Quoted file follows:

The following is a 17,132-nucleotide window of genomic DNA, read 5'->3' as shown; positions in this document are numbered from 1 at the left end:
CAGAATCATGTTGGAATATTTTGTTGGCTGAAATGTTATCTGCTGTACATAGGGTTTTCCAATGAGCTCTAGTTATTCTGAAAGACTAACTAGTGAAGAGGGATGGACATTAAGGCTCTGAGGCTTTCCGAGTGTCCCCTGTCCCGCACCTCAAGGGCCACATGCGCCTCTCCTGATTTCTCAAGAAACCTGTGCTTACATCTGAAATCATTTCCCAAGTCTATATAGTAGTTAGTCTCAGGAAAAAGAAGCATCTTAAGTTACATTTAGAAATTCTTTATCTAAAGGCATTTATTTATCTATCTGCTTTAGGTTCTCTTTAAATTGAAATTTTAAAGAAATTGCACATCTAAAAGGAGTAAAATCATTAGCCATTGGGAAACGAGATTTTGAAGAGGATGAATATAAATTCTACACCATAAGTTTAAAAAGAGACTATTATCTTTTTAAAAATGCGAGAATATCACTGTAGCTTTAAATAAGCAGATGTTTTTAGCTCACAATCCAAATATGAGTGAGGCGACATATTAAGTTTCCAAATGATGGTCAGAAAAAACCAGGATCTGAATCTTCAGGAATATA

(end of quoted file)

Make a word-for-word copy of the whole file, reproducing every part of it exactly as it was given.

The following is a 17,132-nucleotide window of genomic DNA, read 5'->3' as shown; positions in this document are numbered from 1 at the left end:
CAGAATCATGTTGGAATATTTTGTTGGCTGAAATGTTATCTGCTGTACATAGGGTTTTCCAATGAGCTCTAGTTATTCTGAAAGACTAACTAGTGAAGAGGGATGGACATTAAGGCTCTGAGGCTTTCCGAGTGTCCCCTGTCCCGCACCTCAAGGGCCACATGCGCCTCTCCTGATTTCTCAAGAAACCTGTGCTTACATCTGAAATCATTTCCCAAGTCTATATAGTAGTTAGTCTCAGGAAAAAGAAGCATCTTAAGTTACATTTAGAAATTCTTTATCTAAAGGCATTTATTTATCTATCTGCTTTAGGTTCTCTTTAAATTGAAATTTTAAAGAAATTGCACATCTAAAAGGAGTAAAATCATTAGCCATTGGGAAACGAGATTTTGAAGAGGATGAATATAAATTCTACACCATAAGTTTAAAAAGAGACTATTATCTTTTTAAAAATGCGAGAATATCACTGTAGCTTTAAATAAGCAGATGTTTTTAGCTCACAATCCAAATATGAGTGAGGCGACATATTAAGTTTCCAAATGATGGTCAGAAAAAACCAGGATCTGAATCTTCAGGAATATA